Phillips was born in Cardiff in 1954, the grandson of Jew- ish immigrants who came to Britain to escape persecution in Poland and Russia. His parents sent him to a Bristol public school and he went on to study English at Oxford University. He left with a third-class degree.

For 18 years, until 1995, he worked in the National Health Service, becoming principal child psychotherapist at Charing Cross Hospital. He left to concentrate on writing and his private practice. He lives with the writer and critic Jacqueline Rose and their daughter, Mia, a Chinese orphan whom the couple adopted six years ago. Phillips is said to be a doting father, and his bond with his daughter has made him feel uncomfortable, some say, treating children.

One journalist who knows several former patients of Phillips's professes never to have heard of anyone getting better as a result of his treatment. If this is true, his popularity has not suffered as a result. There is also a question of what "getting better" means - a subject on which Phillips has controversial opinions. He once said: "If people leave my room feeling OK, then I have failed. I have just reproduced a little enclave of well-being." In The Beast in the Nursery, he wrote: "The reassuring notions of so-called insight - the how-I-came-to-be-who-I-am stories - are a poor substitute for people's capacity to transform their worlds. Psychoanalysis should not be promoting self-knowledge as a consolation prize for injustice."

He recoils from the assumption of many therapists that life must necessarily be a process of dealing with disillusionment. Therapy, he writes, "teaches us to accept frustration, to tolerate dissatisfaction. It can teach you to bear too much." The notion that therapy has promoted, rather than abolished, stoicism seems absurd; but there is method in his treatment of madness. Phillips has a refreshing disdain for the snobbery of suffering, the respect for pain that supposedly makes it worth enduring. To him, the purpose of psychoanalysis is less to metabolise this experience than to show how it can be made a source of creative action.

Phillips is content to suggest his ideas rather than establish them. He will simply raise the question of why the negative aspects of an individual's character are taken to be more revealing than the positive ones.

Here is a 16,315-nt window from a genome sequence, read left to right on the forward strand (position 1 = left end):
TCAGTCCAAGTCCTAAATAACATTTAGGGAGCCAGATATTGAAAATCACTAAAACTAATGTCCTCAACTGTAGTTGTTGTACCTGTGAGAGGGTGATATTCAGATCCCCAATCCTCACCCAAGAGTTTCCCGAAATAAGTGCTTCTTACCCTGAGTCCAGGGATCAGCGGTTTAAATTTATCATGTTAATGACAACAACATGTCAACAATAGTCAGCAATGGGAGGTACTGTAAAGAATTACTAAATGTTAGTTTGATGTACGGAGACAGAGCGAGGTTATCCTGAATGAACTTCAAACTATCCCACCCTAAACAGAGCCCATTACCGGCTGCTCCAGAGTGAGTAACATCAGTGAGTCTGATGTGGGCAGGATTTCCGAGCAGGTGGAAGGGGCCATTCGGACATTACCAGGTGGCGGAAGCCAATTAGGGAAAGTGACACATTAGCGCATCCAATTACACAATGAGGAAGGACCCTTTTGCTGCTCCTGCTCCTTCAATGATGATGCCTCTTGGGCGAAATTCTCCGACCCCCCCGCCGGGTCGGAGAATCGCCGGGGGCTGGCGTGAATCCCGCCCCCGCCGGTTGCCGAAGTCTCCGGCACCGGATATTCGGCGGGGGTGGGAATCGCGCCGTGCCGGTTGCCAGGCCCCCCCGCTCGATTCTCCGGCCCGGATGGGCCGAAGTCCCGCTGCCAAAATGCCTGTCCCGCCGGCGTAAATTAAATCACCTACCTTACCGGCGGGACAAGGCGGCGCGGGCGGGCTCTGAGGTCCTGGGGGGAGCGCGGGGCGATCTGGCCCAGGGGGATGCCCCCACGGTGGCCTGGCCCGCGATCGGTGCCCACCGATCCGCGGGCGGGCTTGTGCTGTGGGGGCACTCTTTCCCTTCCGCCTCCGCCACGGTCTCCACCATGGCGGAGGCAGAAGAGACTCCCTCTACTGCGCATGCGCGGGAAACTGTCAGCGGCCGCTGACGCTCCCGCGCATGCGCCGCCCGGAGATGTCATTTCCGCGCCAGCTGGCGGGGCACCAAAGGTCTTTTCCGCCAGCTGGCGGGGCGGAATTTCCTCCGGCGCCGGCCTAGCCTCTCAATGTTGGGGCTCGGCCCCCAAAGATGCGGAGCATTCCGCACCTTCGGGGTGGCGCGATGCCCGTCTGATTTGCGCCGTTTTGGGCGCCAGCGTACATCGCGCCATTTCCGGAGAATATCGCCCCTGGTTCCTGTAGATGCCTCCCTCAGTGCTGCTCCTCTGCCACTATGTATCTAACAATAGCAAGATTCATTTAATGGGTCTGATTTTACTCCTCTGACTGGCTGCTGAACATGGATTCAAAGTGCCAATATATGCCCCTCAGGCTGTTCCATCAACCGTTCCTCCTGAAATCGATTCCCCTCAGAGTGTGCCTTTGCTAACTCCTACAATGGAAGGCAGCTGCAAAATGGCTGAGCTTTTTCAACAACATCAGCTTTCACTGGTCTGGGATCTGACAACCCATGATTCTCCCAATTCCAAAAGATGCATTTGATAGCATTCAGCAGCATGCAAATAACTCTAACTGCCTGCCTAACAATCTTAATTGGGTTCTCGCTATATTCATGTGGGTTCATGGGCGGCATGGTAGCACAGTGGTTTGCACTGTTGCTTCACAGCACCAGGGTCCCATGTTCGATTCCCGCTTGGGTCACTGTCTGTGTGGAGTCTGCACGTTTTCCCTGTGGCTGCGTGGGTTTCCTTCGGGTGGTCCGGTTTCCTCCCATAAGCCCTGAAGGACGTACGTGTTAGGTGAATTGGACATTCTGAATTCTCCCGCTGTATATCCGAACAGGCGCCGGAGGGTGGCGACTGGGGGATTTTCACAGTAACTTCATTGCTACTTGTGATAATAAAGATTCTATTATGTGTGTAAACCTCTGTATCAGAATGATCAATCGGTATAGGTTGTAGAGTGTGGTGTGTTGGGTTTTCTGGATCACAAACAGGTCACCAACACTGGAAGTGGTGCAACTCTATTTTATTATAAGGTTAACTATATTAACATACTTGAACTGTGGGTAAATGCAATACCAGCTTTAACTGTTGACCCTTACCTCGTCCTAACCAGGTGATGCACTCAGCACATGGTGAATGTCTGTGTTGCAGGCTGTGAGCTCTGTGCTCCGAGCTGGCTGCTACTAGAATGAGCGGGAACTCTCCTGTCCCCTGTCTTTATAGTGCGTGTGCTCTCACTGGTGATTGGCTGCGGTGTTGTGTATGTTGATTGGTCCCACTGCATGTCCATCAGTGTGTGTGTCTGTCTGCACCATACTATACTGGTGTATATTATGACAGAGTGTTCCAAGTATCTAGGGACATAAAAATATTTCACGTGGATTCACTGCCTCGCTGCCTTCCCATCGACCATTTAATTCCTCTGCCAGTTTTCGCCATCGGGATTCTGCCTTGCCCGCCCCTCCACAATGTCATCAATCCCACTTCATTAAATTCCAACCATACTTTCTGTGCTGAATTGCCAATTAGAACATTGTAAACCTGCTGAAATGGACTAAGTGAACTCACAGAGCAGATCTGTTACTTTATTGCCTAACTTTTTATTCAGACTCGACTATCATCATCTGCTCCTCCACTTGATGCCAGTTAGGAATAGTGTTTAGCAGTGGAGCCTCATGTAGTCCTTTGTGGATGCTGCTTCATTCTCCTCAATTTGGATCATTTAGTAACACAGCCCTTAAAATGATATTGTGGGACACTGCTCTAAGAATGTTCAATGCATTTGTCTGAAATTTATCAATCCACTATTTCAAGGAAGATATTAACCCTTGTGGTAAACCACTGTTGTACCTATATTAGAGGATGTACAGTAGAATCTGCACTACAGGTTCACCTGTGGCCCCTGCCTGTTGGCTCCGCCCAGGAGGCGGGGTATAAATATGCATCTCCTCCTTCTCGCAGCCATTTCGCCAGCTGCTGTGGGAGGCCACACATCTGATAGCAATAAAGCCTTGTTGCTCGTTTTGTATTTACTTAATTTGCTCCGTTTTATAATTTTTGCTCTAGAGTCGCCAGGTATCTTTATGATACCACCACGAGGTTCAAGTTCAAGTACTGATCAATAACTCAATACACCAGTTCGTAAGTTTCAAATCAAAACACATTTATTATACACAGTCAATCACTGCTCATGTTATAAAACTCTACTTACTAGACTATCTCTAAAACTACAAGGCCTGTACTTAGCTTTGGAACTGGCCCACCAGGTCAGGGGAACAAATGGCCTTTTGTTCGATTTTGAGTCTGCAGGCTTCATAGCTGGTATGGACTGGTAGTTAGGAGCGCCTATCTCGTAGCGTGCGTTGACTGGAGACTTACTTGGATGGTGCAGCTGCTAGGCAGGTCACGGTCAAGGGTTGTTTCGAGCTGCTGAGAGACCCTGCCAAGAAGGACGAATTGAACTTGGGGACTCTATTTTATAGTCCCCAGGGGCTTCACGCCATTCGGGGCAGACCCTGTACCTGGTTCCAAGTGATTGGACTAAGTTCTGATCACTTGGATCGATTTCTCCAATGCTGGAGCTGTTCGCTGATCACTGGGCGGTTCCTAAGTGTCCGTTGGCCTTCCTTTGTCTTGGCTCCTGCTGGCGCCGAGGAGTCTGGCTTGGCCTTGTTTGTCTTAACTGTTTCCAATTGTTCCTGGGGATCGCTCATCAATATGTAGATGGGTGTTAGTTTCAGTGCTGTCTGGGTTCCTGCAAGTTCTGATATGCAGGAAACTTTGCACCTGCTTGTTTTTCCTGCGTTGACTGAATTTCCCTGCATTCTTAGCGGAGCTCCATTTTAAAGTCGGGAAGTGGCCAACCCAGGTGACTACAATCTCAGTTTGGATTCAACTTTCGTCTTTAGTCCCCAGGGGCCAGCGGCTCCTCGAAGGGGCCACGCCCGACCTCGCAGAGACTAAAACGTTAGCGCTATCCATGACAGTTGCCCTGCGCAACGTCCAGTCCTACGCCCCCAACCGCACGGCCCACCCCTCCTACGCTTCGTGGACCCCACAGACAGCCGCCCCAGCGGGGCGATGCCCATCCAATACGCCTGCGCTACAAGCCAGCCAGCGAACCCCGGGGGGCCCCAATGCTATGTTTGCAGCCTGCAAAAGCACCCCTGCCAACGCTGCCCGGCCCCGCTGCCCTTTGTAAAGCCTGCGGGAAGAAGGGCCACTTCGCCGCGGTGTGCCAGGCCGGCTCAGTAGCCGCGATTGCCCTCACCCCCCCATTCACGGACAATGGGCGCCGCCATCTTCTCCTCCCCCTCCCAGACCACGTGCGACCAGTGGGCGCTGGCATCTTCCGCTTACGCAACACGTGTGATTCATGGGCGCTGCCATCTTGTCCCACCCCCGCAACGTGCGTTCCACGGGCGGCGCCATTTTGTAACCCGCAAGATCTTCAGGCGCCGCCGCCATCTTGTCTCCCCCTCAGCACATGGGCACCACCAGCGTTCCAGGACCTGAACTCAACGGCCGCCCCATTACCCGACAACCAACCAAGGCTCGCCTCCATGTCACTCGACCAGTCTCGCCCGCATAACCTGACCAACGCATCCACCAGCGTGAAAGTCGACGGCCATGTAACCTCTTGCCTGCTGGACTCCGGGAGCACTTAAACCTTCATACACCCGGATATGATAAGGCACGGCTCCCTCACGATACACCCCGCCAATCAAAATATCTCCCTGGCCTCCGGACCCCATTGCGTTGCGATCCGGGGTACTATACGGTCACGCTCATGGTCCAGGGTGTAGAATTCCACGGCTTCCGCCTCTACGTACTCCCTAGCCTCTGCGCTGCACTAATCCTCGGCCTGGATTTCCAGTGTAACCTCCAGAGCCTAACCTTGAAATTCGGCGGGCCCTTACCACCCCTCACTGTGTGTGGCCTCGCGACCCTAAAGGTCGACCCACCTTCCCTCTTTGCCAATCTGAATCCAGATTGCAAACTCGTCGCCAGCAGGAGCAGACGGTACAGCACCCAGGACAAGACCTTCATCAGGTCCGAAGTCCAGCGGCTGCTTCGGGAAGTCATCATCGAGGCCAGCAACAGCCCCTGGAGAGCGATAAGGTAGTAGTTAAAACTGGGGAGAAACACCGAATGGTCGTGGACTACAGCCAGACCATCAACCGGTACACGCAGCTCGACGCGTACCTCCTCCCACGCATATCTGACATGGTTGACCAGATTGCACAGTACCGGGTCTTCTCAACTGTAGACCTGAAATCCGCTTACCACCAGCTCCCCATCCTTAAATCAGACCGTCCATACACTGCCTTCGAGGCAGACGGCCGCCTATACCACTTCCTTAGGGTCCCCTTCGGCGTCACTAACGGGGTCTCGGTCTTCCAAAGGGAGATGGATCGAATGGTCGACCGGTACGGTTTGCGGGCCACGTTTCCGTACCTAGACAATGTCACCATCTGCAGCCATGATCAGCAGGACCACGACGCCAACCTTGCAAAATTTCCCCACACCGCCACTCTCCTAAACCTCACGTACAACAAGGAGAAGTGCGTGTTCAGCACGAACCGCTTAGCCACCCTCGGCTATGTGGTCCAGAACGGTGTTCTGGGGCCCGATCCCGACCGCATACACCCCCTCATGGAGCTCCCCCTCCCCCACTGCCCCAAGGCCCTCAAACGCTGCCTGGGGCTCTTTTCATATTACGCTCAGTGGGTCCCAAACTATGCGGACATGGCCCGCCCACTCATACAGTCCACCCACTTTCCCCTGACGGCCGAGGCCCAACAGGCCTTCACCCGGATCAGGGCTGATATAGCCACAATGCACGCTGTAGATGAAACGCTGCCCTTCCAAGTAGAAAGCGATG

Phillips is more than ready to promote play and gaiety, and his reluctance to pathologise otherwise innocuous personality traits is admirable. Yet by relying on aphorisms and asides to make his case, he takes up an attitude rather than an argument. He has written, in Promises, Promises, that he thinks of literature and psychoanalysis as "forms of persuasion". Accordingly, he avoids the therapeutic vocabulary - of "shyness", "depression" and "low self-esteem" - in favour of "language that's more productive, language that goes on to produce more language".

In Phillips's view, the main requirement of therapy is that it be interesting, and if nothing remarkable exists then it is necessary to invent it. In Houdini's Box, he wrote: "Psychoanalysis, of course, does not reveal what people are really like, because we are not really like anything; psychoanalytic treatment is productive of selves, not simply disclosing selves that have been there all the time waiting to be discovered, like Troy or Atlantis."

Psychoanalysis seeks to cure by helping us to understand how we represent our lives. If this is to have a chance, Phillips knows that it had better come up with pretty compelling representations of its own, because they must compete with the actual events, pleasures and pains. With his literary talents, he is singularly well-equipped to help construct these representations. However, because in Phillips's work psychoanalysis does not hold out the prospect of coming to know or understand things that are true about oneself and others, it becomes, in the words of one academic, a "cultural experience rather than a clinical one".

Oliver James remarks that Adam Phillips's books are "beautifully written in a grotesquely badly written sector of the literary world". This they undoubtedly are, though whether they are enough to make a mark on posterity is another matter. Wittgenstein and Nietzsche constructed aphorisms, but they also had a body of great theoretical work to support them. The dictionary of quotations makes a poor history book in which to be remembered.

Nicholas Fearn's Zeno and the Tortoise: how to think like a philosopher will be published by Atlantic Books in September

This article first appeared in the 23 April 2001 issue of the New Statesman, Blessed are the pure in heart